A number of business dealings also have caught international attention. For example, some time after reports surfaced that China might start a new airline in Hong Kong, the U.K.-based Swire Group (John Swire & Sons and its units) reduced its majority stake in Cathay Pacific Airways, Hong Kong's flagship carrier. Swire Pacific Ltd., a unit of Swire Group, last year trimmed to 43.9% from 52.6% its stake in Cathay Pacific, and the Swire Group lowered its position in Hong Kong Dragon Airlines (Dragonair) to 25.5% from the previous 43.16%. China, thorough its entities, increased its overall holdings in both airlines
Late last month, it was announced CITIC Pacific Ltd., the Hong Kong arm of China International Trust & Investment Corp., was set to take a 20% stake in China Light & Power. According to the South China Morning Post newspaper, "the move . . . gives Beijing a direct say in the running of the territory's largest electricity company."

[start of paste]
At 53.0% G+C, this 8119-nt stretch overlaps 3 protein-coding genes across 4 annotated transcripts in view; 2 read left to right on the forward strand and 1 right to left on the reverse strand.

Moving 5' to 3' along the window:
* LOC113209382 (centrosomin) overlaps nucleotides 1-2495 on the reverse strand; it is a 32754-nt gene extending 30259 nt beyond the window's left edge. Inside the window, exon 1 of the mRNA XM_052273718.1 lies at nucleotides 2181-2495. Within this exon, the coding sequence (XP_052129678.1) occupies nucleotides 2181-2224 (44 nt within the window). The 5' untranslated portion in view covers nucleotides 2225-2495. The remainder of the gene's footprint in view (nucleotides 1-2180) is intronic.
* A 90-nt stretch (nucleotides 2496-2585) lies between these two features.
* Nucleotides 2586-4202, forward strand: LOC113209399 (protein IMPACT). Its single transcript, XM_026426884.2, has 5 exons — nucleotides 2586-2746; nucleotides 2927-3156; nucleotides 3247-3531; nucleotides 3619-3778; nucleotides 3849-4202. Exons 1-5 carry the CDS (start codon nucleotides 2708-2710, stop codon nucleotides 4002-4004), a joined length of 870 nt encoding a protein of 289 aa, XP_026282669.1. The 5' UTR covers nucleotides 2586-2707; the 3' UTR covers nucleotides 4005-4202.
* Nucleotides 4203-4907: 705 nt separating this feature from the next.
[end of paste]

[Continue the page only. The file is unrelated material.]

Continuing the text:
But as China appears to reach further into Hong Kong's economy, those who seek dealings in the PRC have found they need to watch their steps.
Hong Kong's Giordano International Ltd. presents a case in point. That retailer, whose former chairman had made insulting comments in 1994 about China's Premier Li Peng, evidently is still struggling to expand in China. Recently, reports circulated that its joint venture plans in China appeared to have stalled. In the recent past, Chinese government officials have shut down a number of the company's franchised stores in China, including 11 in Shanghai last year.
Will this happen to other businesses seeking opportunities in China? Probably not, many think, if companies remain apolitical. But in time, lines between politics and economics may become more blurred in Hong Kong.